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Bop for Kerouac is one of Mark Murphy’s best albums, and that’s saying a lot because over the years he has recorded some of the finest and most innovative jazz vocal albums of all time. It’s a concept album that is focused on the aesthetic of the Beats and features vocalise adaptations of Charlie Parker tunes and solos as well as texts taken from the writings of Jack Kerouac, particularly the novel On the Road.
The album starts off with “Be-Bop Lives” which most jazz fans will immediately recognize as “Boplicity” from the seminal Birth of the Cool album of Gerry Mulligan, Miles Davis, Gil Evans fame. “Parker’s Mood” features a great Murphy vocalise with tenor saxophone obbligato. In the middle of the tune Murphy abandons song for spoken word dialogue that is similar to Kerouac’s spoken word performances with Steve Allen, Zoot Sims and Al Cohn.
“You Better Go Now,” a slow ballad most notably associated with Dakota Staton receives a poignantly emotional reading by Murphy. The Beat infatuation with the lower end of the socio-economic scale continues in “The Bad and the Beautiful.” Here Murphy delivers an extremely emotional performance accompanied only by Bill Hays on the Fender Rhodes.
The most remarkable performance of the album, however, is “Ballad of the Sad Young Men,” a tune not that well known but one that has been recorded more recently by Kurt Elling. Murphy starts off by reciting the famous concluding lines to Kerouac’s On the Road that memorialize Dean Moriarty and the unsuccessful quest to find his father. Kerouac’s text fits brilliantly with the song, which is a lament about things left undone and opportunities left unrealized. Murphy’s performance is nothing less than heart rending. He grabs you in the guts and never lets go.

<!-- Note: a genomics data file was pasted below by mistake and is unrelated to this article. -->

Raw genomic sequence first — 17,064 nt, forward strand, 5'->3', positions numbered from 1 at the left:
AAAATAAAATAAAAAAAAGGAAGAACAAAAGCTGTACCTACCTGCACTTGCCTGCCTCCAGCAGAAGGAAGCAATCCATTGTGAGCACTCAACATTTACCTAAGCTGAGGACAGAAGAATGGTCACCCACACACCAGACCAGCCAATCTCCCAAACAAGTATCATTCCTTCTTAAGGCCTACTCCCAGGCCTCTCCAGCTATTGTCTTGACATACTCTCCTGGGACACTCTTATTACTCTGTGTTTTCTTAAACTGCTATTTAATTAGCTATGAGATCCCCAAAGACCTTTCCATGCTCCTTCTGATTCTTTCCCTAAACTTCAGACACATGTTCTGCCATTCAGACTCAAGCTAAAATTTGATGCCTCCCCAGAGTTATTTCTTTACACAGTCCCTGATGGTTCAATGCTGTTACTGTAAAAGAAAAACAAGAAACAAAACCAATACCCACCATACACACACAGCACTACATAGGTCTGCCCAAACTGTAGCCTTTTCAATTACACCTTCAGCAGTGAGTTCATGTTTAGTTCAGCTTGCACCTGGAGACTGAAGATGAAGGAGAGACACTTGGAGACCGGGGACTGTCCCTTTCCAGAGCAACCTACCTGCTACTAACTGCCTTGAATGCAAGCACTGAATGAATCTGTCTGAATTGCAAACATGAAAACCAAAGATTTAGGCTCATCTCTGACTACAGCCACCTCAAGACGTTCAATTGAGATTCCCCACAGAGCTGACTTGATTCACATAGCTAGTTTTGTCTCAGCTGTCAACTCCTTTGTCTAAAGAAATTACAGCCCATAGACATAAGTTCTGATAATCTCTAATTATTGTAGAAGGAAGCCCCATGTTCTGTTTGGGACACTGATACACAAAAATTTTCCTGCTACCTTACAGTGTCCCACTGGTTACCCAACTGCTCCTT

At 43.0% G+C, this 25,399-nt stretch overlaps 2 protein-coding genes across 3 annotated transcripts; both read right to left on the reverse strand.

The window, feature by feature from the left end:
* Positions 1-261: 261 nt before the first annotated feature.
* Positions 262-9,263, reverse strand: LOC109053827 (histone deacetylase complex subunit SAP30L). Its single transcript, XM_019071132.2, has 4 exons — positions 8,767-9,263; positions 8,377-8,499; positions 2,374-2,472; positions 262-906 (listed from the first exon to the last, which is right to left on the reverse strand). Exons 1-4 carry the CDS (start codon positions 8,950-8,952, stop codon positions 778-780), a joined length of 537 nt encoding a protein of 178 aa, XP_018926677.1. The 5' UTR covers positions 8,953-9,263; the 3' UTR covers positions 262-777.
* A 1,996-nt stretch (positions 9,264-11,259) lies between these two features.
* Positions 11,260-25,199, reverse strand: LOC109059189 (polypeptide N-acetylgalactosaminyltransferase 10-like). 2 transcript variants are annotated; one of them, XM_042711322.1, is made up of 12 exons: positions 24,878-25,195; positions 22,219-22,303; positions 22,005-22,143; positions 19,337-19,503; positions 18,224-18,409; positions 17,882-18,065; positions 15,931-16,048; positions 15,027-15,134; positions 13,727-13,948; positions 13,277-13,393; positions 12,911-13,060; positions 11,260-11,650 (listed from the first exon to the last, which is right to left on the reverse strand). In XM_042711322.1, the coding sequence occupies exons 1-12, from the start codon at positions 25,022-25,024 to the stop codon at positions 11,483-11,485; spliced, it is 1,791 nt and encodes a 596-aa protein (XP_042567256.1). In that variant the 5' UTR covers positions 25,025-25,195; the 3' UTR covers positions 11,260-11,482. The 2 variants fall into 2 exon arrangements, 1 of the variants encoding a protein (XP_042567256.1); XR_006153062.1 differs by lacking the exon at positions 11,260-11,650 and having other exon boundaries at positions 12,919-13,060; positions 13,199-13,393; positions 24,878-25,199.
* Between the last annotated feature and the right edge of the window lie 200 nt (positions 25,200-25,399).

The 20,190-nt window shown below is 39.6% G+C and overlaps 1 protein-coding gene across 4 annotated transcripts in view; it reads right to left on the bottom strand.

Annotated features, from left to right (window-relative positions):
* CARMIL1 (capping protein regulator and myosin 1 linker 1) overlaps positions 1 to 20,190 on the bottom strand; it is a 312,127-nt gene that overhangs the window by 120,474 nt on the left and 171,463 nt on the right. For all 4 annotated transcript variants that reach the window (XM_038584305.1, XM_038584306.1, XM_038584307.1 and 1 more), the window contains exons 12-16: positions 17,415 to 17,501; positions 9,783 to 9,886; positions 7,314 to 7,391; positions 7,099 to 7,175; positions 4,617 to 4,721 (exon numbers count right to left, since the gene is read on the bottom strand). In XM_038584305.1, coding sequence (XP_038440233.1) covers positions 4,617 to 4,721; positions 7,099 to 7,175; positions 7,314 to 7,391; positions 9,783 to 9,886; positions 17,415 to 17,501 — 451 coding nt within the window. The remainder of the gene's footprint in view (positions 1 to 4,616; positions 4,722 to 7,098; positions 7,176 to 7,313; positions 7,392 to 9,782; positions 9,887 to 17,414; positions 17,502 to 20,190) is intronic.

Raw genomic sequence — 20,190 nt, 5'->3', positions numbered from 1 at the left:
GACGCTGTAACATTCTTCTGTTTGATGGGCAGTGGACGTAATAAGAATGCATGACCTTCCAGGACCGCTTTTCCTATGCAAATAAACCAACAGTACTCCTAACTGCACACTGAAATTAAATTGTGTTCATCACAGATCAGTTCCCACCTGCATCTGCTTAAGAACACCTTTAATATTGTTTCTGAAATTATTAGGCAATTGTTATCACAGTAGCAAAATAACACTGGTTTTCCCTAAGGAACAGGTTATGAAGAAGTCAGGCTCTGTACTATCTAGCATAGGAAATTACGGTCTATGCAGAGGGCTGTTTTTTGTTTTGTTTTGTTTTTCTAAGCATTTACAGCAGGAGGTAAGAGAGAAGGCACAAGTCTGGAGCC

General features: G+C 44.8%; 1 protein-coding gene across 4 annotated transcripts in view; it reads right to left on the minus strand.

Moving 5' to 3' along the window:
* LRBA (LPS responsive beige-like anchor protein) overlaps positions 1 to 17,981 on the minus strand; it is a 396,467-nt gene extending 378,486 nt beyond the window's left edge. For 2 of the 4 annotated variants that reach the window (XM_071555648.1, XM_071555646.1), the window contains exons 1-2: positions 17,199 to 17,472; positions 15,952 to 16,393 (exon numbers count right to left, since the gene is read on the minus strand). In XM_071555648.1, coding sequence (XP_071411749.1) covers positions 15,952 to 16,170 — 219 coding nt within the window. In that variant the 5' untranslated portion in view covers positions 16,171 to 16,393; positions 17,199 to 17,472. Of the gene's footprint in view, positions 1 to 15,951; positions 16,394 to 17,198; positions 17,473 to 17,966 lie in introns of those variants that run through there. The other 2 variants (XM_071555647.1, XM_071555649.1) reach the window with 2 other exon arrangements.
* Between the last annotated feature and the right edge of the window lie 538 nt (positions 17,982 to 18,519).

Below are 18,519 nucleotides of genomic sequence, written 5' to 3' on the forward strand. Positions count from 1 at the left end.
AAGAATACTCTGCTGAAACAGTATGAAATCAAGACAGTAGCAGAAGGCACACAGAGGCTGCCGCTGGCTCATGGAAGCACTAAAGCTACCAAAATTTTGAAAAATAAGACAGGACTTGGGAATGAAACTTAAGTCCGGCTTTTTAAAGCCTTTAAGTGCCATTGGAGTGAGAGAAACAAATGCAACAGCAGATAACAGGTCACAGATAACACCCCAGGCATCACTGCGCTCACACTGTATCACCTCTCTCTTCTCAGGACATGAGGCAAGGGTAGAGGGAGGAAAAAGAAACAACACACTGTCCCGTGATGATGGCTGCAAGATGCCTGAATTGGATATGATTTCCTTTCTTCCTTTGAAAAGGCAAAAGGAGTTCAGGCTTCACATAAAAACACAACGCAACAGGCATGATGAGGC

Bop for Kerouac is absolute proof why Mark Murphy is one of the most influential jazz singers of the past four decades. He is the musical godfather of a whole new generation of jazz singers, like Patricia Barber and Kurt Elling. If you own just one vocal jazz CD this should be it.
Track Listing: Be Bop Lives (Boplicity); Goodbye Pork Pie Hat; Parker's Mood; You Better Go Now; You've Proven Your Point; Bad and the Beautiful; Down St. Thomas Way; Ballad of the Sad Young Men
Personnel: Mark Murphy, vocals; Roy McCurdy, drums; Bob Magnusson, bass; Michael Spiro, Latin percussion; Bill Hays, keyboards; Richie Cole, alto and tenor saxophones; Bruce Forman, keyboards, guitar; Jeff Hamilton, drums; Luther Hughes, bass
Year Released: 1981
| Record Label: Muse Records
| Style: Vocal
I love jazz because it's so different than pop and has an emotional pull that other music does not have.
I was first exposed to jazz when I saw Dave Brubeck in 1974.
The first jazz record I bought was Bitches Brew by Miles Davis.